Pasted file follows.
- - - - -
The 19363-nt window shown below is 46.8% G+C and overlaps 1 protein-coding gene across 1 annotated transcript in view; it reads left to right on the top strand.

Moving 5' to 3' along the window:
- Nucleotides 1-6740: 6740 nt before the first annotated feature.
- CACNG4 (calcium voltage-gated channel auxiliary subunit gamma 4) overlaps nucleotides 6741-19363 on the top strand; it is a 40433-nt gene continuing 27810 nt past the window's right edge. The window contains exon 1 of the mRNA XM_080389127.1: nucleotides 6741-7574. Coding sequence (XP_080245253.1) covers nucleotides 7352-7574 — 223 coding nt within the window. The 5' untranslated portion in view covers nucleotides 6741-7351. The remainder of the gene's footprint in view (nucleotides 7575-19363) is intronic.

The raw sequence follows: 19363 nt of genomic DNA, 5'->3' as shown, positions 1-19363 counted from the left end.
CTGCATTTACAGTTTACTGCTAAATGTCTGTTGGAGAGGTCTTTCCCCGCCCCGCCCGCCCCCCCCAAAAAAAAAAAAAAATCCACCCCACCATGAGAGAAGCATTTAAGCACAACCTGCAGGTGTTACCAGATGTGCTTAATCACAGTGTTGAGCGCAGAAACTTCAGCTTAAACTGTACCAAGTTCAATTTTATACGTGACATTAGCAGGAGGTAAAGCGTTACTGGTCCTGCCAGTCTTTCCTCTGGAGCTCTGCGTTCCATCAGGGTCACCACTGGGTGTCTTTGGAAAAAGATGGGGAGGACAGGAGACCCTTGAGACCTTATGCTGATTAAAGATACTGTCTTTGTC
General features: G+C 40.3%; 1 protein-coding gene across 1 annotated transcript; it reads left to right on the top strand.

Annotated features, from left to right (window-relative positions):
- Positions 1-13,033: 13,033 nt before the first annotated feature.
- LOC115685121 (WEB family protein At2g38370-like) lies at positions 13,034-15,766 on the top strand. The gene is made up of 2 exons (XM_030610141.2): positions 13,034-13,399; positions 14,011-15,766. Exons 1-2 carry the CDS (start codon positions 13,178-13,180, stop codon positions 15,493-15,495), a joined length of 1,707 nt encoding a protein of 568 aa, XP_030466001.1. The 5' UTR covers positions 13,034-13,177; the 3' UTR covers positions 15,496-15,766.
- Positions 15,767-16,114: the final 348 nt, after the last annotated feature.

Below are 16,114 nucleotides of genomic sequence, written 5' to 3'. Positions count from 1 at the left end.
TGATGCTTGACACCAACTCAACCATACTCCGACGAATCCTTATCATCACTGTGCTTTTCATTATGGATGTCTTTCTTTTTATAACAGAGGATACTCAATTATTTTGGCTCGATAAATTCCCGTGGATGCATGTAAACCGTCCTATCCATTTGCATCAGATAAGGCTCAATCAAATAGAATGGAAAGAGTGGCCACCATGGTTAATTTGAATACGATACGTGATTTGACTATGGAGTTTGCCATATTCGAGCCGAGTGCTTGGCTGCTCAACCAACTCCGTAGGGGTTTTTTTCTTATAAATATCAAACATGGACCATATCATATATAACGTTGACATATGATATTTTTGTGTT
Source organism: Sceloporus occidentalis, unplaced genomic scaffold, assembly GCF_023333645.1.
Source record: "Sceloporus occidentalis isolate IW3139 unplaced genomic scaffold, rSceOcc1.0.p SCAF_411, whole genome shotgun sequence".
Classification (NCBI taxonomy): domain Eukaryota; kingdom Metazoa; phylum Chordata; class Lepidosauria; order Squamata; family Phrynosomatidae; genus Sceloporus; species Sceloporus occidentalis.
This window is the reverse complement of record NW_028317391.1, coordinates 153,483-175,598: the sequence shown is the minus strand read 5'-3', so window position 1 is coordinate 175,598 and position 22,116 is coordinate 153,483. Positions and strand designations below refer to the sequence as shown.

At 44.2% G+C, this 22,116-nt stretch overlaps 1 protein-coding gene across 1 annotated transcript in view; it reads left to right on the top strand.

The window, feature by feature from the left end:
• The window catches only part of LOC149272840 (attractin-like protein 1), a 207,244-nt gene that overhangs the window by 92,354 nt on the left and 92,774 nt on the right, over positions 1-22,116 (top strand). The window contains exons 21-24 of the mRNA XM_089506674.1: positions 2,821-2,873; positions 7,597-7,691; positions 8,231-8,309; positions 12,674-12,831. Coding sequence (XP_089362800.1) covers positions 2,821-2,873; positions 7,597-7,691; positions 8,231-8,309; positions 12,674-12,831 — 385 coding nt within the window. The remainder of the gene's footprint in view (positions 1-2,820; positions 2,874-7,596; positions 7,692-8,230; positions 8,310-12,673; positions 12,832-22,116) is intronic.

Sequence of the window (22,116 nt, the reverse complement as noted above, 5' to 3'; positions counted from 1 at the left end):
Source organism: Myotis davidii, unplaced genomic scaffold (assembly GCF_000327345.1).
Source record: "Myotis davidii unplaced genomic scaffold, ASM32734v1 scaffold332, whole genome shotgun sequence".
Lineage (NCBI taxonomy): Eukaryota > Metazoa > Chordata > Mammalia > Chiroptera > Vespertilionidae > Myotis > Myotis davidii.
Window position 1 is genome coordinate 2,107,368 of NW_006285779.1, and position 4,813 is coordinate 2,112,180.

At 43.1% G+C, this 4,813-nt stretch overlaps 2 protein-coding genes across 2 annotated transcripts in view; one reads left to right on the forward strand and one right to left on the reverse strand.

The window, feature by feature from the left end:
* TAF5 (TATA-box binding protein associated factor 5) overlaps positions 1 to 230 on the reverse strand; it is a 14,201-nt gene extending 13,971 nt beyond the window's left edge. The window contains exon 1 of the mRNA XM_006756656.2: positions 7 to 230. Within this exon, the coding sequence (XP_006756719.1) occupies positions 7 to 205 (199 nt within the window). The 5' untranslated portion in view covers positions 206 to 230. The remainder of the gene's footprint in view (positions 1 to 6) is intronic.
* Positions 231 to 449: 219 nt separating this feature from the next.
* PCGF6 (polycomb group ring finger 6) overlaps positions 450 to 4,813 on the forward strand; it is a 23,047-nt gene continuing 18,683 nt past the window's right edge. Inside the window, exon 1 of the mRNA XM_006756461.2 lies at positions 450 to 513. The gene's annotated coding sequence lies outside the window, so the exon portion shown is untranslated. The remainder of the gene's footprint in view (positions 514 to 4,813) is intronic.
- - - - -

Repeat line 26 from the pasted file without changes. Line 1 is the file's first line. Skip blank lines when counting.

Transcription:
At 43.1% G+C, this 4,813-nt stretch overlaps 2 protein-coding genes across 2 annotated transcripts in view; one reads left to right on the forward strand and one right to left on the reverse strand.